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. Last Updated: 07/27/2016

Cabinet Starts Work To Revive Economy




Taking President Boris Yeltsin's mandate to heart, Russia's fledgling government launched into its economic duties Thursday by announcing a plan to avert financial crisis and promote growth through 2001.


The Finance Ministry presented a frugal three-year spending plan that drew praise from economists, while Prime Minister Sergei Kiriyenko promised that the country will live within its means and drastically cut its debts.


"If we cannot solve the problem of government debt servicing within the next two to three years, it will be a major blow to the defense capabilities and economic security of the country," Kiriyenko was quoted by Itar-Tass as saying in a Cabinet session. "It is essential to use a pessimistic forecast for the country's economic development, and then if new sources of revenue appear, to adjust the budget accordingly."


Yeltsin sacked Russia's previous government, run by former Prime Minister Viktor Chernomyrdin, for failing to right Russia's economy and ensure prompt payment of state-sector wages. Kiriyenko's prime task is to restore faith in economic reforms by bringing Russia's finances under control.


Yeltsin said Thursday that all citizens must understand the nation's budgetary limitations.


"Unfortunately, there is a hole in the budget," the president was reported as saying by Interfax before the start of a Victory Day concert at the State Kremlin Palace. "We should realistically determine [the gap] and say what we will not be able to manage, so that the people will not be deceived."


Reducing the nation's debt is a key step toward recovery. Russia's borrowing has risen to dangerous levels as the nation struggles to meet budget obligations in the face of meager tax collection. Servicing the debt eats up budget revenues and makes the country more vulnerable to international financial shocks, such as the Asian crisis.


Central Bank Chairman Sergei Dubinin warned the government Thursday that a financial crisis will ensue if Russia doesn't get a handle on its debt. According to Interfax, he recommended restructuring the country's foreign debt by paying it off with cheaper long-term credits. A Finance Ministry report presented at the Cabinet session Thursday said that by 2001 the cost of servicing foreign debt alone will exceed 12 percent of budget spending, compared with 8.4 percent this year.


Russia's foreign debt reached $123.5 billion at the end of last year, while domestic debt, primarily in government treasury bills, amounted to 568 billion rubles ($95 billion). Servicing the debt this year will cost roughly 152 billion rubles, or about 5 percent of gross domestic product.


The government's three-year plan calls for a reduction in debt servicing as a percentage of total spending, and a reduction in spending as a percentage of GDP. The plan predicts annual economic growth of five percent by 2001, compared to 0.4 percent last year. Inflation is forecast to drop to between 3.7 percent and 4.5 percent, compared to 12 percent last year.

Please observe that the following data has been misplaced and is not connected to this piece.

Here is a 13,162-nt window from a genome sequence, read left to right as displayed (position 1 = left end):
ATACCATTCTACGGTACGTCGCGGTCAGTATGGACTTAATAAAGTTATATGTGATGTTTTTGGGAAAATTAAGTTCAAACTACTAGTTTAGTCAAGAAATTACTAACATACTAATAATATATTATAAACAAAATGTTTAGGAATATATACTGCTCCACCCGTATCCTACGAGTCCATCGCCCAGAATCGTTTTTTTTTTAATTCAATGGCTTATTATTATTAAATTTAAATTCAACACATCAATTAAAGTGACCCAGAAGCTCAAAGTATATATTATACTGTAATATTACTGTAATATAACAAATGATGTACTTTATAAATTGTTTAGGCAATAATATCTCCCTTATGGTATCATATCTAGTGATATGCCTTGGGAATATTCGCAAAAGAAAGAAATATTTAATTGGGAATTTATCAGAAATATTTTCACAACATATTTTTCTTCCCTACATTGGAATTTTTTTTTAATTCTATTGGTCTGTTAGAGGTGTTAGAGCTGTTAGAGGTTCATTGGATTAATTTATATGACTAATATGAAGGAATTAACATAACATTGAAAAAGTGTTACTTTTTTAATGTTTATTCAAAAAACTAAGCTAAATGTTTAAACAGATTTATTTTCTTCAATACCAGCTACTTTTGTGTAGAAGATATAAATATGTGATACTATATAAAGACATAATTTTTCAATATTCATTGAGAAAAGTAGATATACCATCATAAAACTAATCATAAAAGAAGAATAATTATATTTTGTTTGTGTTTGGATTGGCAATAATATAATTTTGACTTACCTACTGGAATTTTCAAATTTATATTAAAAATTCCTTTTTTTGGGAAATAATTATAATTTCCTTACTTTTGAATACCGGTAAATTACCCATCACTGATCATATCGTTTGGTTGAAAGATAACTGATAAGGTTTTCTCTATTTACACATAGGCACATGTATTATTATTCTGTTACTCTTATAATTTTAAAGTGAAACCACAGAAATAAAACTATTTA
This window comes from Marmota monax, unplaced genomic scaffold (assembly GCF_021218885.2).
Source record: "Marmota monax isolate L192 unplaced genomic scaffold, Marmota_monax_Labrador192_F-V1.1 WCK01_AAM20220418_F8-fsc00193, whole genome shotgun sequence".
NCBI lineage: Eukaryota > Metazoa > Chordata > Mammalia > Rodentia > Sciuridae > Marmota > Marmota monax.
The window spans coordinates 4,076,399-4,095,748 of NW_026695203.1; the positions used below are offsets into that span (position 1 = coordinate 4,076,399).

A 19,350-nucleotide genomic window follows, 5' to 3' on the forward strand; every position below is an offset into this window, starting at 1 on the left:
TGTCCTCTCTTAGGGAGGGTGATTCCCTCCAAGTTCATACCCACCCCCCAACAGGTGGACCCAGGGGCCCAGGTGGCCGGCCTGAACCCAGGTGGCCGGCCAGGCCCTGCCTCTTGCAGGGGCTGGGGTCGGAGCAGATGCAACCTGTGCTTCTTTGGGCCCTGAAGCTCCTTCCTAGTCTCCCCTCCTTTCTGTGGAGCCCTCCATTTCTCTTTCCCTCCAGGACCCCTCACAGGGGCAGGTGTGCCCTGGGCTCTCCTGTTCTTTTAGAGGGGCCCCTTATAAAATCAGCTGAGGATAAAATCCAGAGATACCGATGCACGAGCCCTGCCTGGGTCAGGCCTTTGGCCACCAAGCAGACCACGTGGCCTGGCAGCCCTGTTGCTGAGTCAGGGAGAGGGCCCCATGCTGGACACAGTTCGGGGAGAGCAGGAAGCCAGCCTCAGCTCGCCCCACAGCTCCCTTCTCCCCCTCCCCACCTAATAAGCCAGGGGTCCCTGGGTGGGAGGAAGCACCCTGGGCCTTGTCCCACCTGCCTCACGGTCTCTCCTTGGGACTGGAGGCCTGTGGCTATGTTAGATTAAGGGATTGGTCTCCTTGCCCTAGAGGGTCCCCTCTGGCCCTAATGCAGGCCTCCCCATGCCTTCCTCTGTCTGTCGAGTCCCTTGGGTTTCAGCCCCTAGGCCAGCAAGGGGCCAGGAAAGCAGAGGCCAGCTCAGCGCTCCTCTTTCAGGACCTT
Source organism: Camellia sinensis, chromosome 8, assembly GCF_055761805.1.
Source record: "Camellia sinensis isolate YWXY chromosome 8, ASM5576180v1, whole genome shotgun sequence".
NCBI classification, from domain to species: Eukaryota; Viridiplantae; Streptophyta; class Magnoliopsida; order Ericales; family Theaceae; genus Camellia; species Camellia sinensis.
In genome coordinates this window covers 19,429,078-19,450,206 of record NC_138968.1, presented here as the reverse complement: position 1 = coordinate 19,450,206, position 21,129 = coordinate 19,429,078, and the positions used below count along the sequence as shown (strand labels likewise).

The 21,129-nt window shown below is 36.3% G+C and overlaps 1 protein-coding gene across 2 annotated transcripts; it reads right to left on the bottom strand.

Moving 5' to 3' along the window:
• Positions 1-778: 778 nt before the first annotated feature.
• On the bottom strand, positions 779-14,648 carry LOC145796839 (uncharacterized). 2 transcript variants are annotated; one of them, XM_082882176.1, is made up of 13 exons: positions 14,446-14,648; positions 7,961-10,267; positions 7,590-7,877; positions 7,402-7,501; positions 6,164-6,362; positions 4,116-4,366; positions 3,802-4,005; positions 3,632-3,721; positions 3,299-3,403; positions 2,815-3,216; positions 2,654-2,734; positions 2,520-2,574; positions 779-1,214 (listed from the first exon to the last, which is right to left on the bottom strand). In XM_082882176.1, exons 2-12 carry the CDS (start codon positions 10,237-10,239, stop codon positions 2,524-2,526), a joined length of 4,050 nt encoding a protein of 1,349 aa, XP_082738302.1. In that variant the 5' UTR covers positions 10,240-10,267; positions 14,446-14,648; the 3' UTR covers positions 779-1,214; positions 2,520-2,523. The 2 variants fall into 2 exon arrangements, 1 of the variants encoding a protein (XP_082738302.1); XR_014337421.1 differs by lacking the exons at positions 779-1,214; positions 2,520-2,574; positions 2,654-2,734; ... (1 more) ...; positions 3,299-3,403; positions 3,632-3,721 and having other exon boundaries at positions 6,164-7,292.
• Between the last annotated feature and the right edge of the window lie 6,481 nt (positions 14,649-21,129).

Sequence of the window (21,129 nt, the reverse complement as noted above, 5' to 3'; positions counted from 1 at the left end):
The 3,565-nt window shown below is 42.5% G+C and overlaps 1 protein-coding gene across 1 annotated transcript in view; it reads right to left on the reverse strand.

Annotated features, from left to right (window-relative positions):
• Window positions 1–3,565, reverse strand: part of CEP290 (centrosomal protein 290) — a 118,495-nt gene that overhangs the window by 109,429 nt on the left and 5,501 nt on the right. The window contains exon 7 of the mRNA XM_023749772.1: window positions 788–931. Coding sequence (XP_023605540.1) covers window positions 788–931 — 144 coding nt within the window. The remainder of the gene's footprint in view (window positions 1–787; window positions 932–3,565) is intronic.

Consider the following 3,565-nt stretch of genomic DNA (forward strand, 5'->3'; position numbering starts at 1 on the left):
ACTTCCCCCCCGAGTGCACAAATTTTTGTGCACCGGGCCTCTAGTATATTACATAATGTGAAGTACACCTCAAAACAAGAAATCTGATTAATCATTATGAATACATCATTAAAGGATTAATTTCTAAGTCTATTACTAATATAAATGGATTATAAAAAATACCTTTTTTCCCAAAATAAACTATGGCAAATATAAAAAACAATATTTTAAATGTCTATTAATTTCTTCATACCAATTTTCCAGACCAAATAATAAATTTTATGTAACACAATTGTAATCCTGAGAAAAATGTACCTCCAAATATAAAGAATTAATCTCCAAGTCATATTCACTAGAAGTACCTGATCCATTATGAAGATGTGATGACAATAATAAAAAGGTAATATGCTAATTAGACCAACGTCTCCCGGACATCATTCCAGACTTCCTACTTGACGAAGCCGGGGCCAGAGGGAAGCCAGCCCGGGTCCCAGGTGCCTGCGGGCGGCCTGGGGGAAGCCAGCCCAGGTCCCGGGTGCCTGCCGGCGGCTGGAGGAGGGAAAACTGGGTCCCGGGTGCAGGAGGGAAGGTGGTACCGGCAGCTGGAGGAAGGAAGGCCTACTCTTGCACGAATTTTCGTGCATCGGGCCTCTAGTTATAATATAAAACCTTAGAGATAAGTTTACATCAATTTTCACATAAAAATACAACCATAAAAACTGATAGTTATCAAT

Kiriyenko's government set a spending target of 318.3 billion rubles in 1999, up slightly from the 300 billion rubles earmarked for 1998. Spending is projected to grow to 348.1 billion rubles in 2000 and 376.3 billion in 2001. The targets assume little improvement in tax collection, a faulty piece of the economic pie that Russia must improve to convince investors of its stability.


Economists welcomed the plan, calling it a responsible road map to growth.


"If the government keeps spending under control it can service its debt and restore confidence to investors," said Alexander Morozov, an economist with the World Bank in Moscow. "This would lead to a decrease in interest rates, greater profitability of investment in the real sector and greater economic control."


Morozov said the World Bank had urged Russia to chart a long-term spending plan as a way to keep debt spending under control.


"If you look one year ahead, you will not see what is required to pay for the servicing of state debt," he said. "To be in good shape in three to five years the state budget has to make adjustments right now."


Deputy Finance Minister Vladimir Petrov on Thursday said Russia's borrowing from the International Monetary Fund will end in 2000, when the current $10.2 billion, four-year loan expires.


"Starting in 2000 we will conclude our relations with the IMF on terms of creditor and borrower," Petrov said.


An IMF mission will return to Moscow this month to monitor the country's financial situation and decide on the disbursement of another $700 million tranche of the loan. Petrov expressed confidence that the tranche would be dispersed.


Also, in a sign that the new government intends to further liberalize the economy, a top privatization official announced Thursday that Russia had drafted a plan to slash by two-thirds the number of "strategic" enterprises in which it will keep a stake, from about 3,000 to 800.


"Practice has shown the government is not capable of effectively managing such a number of companies," Alexander Braverman, deputy minister of state property, was reported as saying by Interfax.


Companies retaining government ownership will be more closely monitored to ensure they don't rack up debts to the federal budget or pension fund, Braverman said. Yeltsin is expected to sign the decree in June.